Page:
The next time you think about your growing collection is when suddenly you have no more space for that particular piece you have been searching for for, so long…it was a bargain…how could I say no? They are but some of the excuses I have made to myself in the past.

So I thought it a good excuse to share a few collecting themes I have gone through over the years.

Collecting the same figure in all colourways – this remains something of an obsession for me and as anyone who knows me will say, my promise to only buy one, maximum two things at Doulton fairs rarely happens, as I spot that one figure I have ALWAYS wanted.


Day Dreams – one of my favourite figures in all 3 colourways.

Doulton Street vendors – this was an early phase, and whilst I still have a few prized pieces, many have been exchanged along the way for other pieces. Regrets? Well I wish I had space for more….


Some of the first Doulton figures I collected.

Doulton child studies – an easy theme to collect as due to their size you can assemble a collection large or small! I will leave it to you to guess which way my collecting went in this area!


Both colourways of Granny’s Shawl.

Collecting themes – one particular field I once found myself gathering were riding related figures such as the three below. Other themes are powdered wigged ladies, bonnets, figures with feet popping out….the list is endless.


A group of powdered wigged ladies.


A riding theme.


Let’s go Dutch!

Collecting by size – again once you assemble the group you want there is always the chance to find a miniature figure, or as in the picture here a medium sized figure.


Veronica in large and medium sizes.


Pierette in her usual and extra large sizes (earthenware)

Figures mounted on things – these can be lamps, ashtrays, bookends, pipe stands, calendars…the list is once again endless. I have shared lamps in the past, so here are a pair of my favourite bookends, unusually with full size figures rather than miniatures on them!


Rose and Marie mounted on bookends and in the reverse colourways to the ones usually found.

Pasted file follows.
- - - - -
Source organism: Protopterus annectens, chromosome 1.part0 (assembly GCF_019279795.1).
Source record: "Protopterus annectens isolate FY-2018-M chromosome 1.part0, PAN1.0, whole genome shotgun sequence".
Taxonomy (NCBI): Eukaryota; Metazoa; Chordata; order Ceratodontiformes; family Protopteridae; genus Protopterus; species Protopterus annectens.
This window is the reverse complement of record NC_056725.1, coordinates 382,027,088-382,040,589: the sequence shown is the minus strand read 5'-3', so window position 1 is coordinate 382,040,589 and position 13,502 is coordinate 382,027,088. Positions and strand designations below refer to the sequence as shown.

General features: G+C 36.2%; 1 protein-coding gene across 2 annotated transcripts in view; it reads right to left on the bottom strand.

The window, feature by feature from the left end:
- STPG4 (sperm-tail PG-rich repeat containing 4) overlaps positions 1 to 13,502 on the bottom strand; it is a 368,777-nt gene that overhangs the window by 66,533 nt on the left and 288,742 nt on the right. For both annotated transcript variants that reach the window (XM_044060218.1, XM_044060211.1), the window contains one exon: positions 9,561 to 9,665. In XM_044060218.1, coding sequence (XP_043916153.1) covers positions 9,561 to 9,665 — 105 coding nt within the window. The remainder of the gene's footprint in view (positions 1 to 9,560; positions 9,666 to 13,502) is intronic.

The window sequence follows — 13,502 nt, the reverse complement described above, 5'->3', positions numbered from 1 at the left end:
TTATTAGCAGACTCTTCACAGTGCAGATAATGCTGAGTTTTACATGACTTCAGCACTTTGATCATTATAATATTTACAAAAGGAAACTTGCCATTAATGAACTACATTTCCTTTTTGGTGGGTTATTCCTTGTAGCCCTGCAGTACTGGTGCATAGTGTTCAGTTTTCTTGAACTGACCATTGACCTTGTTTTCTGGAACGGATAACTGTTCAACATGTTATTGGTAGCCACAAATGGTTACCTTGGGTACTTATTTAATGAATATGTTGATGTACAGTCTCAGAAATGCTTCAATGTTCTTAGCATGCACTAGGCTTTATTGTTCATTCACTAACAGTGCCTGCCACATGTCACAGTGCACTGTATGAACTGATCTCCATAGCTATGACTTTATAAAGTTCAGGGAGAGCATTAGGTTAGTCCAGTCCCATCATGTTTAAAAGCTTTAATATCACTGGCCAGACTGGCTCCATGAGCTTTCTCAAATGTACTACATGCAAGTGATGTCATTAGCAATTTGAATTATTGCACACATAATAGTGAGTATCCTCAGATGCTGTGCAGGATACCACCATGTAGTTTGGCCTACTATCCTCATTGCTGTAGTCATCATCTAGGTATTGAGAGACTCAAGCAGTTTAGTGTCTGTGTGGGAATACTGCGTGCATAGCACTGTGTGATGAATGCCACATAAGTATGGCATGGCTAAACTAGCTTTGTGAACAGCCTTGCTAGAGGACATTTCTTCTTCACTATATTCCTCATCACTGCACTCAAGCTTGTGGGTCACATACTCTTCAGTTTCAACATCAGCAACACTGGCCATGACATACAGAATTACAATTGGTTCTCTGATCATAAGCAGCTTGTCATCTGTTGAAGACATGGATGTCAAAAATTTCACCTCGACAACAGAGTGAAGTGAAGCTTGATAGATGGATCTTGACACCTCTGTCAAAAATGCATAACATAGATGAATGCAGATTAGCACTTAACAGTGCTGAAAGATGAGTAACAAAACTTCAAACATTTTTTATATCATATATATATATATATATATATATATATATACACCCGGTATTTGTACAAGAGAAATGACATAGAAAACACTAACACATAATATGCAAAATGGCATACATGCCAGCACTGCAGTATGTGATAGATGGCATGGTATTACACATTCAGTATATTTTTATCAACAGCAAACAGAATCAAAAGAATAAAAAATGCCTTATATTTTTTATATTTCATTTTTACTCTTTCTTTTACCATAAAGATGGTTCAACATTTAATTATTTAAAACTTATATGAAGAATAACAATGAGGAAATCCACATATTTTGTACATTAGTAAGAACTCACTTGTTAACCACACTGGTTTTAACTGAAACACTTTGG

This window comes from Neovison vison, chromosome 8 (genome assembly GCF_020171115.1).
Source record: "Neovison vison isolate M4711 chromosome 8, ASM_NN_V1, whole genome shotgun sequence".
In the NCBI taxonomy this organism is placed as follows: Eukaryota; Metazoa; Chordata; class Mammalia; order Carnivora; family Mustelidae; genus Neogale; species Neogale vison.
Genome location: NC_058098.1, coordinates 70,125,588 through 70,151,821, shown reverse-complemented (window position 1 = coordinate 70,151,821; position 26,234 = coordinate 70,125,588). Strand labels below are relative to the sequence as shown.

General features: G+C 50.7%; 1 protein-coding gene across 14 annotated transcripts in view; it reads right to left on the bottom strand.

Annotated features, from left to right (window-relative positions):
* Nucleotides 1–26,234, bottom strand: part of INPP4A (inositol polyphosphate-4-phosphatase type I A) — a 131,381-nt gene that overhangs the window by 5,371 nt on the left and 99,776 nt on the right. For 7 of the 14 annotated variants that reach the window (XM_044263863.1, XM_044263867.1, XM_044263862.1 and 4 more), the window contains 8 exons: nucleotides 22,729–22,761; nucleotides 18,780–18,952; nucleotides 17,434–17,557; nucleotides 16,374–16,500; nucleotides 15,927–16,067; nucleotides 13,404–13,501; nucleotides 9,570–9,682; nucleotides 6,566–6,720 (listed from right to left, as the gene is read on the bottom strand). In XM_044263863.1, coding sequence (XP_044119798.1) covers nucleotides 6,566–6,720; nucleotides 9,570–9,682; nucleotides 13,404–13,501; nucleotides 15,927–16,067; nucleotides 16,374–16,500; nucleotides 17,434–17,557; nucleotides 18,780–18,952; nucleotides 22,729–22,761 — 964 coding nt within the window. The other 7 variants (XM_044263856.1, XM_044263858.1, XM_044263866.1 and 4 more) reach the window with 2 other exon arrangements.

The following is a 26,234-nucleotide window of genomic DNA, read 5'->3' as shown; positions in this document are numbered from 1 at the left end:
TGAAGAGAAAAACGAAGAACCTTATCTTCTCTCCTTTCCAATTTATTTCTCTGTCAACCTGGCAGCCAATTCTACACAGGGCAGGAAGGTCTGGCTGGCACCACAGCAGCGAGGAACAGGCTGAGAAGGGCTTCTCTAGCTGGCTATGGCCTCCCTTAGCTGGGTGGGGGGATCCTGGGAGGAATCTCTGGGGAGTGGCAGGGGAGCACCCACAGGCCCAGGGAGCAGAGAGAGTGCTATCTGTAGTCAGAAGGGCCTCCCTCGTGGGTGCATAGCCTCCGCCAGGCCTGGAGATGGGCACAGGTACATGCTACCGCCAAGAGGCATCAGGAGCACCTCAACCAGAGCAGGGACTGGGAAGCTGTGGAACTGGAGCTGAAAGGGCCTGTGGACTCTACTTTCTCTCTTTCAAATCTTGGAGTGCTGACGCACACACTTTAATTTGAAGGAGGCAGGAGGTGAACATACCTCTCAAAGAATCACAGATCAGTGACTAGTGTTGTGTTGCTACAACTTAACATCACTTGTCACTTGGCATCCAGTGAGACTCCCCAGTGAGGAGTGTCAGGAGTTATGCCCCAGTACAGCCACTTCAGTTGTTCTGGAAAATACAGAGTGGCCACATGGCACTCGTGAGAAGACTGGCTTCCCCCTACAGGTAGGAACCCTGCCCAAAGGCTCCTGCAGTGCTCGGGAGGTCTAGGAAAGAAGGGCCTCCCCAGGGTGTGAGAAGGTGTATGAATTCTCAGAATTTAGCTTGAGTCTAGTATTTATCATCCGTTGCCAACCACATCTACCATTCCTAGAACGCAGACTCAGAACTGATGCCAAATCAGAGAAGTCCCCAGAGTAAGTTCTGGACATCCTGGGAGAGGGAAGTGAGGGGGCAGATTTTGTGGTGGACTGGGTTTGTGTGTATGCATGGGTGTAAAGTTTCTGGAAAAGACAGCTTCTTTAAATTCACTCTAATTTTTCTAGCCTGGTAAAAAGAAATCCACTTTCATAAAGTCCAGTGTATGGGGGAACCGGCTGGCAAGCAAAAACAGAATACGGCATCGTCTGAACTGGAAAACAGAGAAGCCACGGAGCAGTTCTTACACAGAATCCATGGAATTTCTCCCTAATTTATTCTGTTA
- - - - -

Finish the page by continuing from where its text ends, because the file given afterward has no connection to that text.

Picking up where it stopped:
So there we are, a few of my favourite themes. How do you organise your figures or other Doulton? Time to share…how do you orgainse your collections?


A short video to advertise my book Reflection – Royal Doulton figures as a reflection of their times

Follow this link for a sample of pages and a brief explanation of the book!


Reflections – London Cries

In our book Reflections – Doulton figures as a reflection of their times, Jocelyn and I cover many inspirations behind some of the most famous of Doulton’s figures in the HN collection. Unfortunately space wasn’t on our side, so I can reveal here some of the illustrations we couldn’t include back then!

Here is one of Wheatley’s London Cries pictures together with its Doulton counterpart!



Doulton artist profile – Arthur Perrins


Arthur at work in 1953

Arthur Perrins had a typically long association with Doulton & Co for his genreration; he began in the early 1940’s remaining with them until finally retiring in 1993. He was used to advertise Royal Doulton’s artistry over decades at some of the most prestigious stores in England including at the Doulton store at Harrods in London. Here are some pictures of Arthur at work, including a figure painting demonstration at Harrods in the early 1950’s. He is survived by his widow.


Arthur explaining the process involved in painting a Top o’ the hill ca. 1954


A Harrods display with Arthur demonstrating figure painting, again on a Top o’ the hill

Here is a link to some further pictures of Arthur at work on John Twigg’s excellent site about Doulton artists: